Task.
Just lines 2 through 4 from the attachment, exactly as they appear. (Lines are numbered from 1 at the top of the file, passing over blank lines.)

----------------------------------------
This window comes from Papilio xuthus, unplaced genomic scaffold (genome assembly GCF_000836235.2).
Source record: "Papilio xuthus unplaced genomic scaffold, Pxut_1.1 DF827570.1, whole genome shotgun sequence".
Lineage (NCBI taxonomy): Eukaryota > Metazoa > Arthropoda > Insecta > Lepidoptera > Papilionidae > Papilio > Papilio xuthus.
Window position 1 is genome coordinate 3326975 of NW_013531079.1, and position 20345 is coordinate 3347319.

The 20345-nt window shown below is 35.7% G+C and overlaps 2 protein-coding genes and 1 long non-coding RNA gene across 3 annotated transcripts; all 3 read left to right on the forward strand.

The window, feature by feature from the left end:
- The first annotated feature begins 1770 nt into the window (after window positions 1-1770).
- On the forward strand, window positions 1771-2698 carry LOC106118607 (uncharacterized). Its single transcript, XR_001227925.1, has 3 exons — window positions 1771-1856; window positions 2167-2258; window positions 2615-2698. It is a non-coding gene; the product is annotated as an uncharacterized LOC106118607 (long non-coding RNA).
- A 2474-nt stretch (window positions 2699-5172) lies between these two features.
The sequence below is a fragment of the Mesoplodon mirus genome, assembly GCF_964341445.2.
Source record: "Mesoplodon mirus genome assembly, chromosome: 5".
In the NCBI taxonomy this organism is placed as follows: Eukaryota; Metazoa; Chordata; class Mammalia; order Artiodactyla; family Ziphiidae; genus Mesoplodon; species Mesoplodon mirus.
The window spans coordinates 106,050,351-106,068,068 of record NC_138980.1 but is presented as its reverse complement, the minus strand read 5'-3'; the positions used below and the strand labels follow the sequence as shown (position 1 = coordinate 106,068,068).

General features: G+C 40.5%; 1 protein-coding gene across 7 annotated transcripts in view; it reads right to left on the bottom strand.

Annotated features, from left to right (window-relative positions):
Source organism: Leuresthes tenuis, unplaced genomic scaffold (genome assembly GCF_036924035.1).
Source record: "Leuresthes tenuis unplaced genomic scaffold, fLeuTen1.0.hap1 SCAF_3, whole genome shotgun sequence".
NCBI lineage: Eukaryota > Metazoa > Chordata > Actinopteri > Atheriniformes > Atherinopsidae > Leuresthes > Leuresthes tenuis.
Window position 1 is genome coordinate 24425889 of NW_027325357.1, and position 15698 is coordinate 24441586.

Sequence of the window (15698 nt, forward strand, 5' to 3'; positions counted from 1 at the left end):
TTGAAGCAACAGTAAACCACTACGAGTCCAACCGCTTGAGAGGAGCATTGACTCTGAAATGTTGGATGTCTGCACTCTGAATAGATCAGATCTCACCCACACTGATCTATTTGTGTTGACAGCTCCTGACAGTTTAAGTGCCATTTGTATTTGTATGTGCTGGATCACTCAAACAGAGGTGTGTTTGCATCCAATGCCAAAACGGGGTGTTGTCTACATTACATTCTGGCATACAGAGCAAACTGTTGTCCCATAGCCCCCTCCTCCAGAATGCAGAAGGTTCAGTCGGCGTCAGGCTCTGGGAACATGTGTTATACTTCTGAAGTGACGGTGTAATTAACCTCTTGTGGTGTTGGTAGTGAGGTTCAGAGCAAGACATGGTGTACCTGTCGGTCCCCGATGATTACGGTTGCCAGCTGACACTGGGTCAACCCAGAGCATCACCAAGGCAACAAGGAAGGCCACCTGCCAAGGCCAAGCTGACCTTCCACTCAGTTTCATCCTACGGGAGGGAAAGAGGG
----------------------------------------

Source record: "Papilio xuthus unplaced genomic scaffold, Pxut_1.1 DF827570.1, whole genome shotgun sequence".
Lineage (NCBI taxonomy): Eukaryota > Metazoa > Arthropoda > Insecta > Lepidoptera > Papilionidae > Papilio > Papilio xuthus.
Window position 1 is genome coordinate 3326975 of NW_013531079.1, and position 20345 is coordinate 3347319.